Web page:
sabbath rest

Ár NAthair (Our Father)

by Brian Doyle, from his collection Epiphanies & Elegies: Very Short Stories

nov 13 033

It was my grandfather who taught me the prayer

One sunny morning sitting on the front brick steps

As cars and dogs and children went passing by.


Atá ar neamh, who is in heaven he said, though

Of course He is no He at all in the general sense

But is us and everywhere and that’s a stone fact


No matter what your gramma says, don’t tell her.

Go naofar d’ainm, hallowed be thy name,

Go dtaga do ríocht, thy kingdom come, which


It is already, as we see just by paying attention.

Go ndéantar do thoil, thy will be done, ar an

Talamh mar a dhéantar ar neamh, on earth as


It is in heaven.  Tabhair dúinn inniu, give to us

Ár n-arán laethúl, our daily bread, and agrus

Maith dúinn ár bhfiacha, forgive us our debts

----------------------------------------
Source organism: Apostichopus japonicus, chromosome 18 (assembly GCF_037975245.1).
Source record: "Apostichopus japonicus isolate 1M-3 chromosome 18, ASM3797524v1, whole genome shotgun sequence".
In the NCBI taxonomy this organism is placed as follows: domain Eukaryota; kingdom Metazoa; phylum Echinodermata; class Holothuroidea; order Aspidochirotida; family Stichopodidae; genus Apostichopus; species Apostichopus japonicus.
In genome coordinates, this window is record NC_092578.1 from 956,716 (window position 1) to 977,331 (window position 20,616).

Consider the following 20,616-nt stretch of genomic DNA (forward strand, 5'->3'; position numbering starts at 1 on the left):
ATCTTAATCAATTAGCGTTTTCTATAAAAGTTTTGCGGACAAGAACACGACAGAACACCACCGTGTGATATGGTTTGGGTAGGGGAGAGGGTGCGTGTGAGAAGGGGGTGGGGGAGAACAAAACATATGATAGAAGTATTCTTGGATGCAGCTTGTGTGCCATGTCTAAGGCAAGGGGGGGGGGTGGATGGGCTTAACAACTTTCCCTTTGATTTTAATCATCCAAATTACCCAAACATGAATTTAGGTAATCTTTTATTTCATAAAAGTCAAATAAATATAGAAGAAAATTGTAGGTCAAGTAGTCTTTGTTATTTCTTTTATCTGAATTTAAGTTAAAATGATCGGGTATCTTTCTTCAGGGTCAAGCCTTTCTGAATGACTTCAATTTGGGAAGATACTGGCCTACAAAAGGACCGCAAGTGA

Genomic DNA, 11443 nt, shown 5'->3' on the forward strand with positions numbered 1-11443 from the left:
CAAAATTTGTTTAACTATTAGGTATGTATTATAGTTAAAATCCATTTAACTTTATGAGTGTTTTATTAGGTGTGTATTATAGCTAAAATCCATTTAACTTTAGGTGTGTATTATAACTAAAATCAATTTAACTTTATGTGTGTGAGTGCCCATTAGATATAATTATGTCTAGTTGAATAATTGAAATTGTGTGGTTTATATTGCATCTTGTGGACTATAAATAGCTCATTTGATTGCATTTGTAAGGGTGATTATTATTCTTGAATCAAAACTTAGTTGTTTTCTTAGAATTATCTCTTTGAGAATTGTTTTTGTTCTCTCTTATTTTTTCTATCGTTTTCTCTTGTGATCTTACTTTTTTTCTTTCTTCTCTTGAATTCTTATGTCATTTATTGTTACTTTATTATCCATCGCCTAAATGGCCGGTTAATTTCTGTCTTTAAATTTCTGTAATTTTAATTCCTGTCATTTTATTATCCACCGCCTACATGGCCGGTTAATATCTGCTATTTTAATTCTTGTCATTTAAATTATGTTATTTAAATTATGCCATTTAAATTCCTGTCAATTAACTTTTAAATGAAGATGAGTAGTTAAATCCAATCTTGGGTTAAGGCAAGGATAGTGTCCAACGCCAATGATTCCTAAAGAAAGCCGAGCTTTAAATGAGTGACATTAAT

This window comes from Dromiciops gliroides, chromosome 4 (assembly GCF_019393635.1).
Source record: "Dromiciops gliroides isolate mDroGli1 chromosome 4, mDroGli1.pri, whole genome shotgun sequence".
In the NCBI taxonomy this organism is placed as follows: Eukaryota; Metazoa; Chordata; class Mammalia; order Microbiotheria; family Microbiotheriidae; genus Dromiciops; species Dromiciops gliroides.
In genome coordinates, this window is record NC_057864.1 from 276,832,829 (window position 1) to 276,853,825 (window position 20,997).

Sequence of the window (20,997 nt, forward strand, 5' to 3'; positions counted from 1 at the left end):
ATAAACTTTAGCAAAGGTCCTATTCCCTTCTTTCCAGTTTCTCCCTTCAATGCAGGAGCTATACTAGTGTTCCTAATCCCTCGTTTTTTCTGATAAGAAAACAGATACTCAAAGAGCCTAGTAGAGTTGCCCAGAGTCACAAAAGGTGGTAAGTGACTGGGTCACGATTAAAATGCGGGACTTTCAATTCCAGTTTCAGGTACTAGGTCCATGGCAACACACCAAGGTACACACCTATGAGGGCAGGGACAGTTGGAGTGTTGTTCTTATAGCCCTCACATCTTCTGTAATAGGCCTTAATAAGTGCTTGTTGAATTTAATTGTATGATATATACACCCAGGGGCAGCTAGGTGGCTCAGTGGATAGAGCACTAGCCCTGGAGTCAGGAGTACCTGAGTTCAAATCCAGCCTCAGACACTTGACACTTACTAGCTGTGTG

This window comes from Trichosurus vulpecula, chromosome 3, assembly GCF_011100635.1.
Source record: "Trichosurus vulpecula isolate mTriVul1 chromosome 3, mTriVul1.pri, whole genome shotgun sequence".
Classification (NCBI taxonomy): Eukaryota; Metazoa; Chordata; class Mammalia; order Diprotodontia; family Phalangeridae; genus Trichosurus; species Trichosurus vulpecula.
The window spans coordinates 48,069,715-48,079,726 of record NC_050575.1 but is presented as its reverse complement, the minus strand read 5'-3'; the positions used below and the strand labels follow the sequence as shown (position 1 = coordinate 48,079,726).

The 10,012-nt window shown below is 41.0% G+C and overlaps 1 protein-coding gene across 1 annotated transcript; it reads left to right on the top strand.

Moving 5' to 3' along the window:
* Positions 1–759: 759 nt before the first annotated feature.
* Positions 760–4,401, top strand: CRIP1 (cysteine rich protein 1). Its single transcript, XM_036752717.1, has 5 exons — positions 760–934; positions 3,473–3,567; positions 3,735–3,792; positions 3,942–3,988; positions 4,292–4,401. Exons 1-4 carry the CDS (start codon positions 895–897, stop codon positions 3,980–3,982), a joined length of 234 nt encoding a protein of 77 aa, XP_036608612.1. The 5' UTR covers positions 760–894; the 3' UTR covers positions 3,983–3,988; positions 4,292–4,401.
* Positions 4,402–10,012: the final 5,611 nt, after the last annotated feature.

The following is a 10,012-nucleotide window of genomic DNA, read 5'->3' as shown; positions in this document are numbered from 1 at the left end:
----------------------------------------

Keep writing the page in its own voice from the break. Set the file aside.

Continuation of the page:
Mar a mhaithimidne dár bhféichiúna féin, as we

Forgive our own debtors, which huh we have none.

Well, the prayer as usually promulgated then goes


On to say agus ná lig sinn i gcathú, and lead us not

Into temptation, but that’s a cruel and foolish line

And I will not teach it to you.  So, ach saor sin ó olc,


But deliver us from evil, and right there we really

Should say please, but we are Catholics, boy, and no

Polite at all one bit.  And then we finish with amen.


Which let us say it together as men do, so amen!

We said together sitting smiling watching the parade

Which forty years later I do with him still in my heart.


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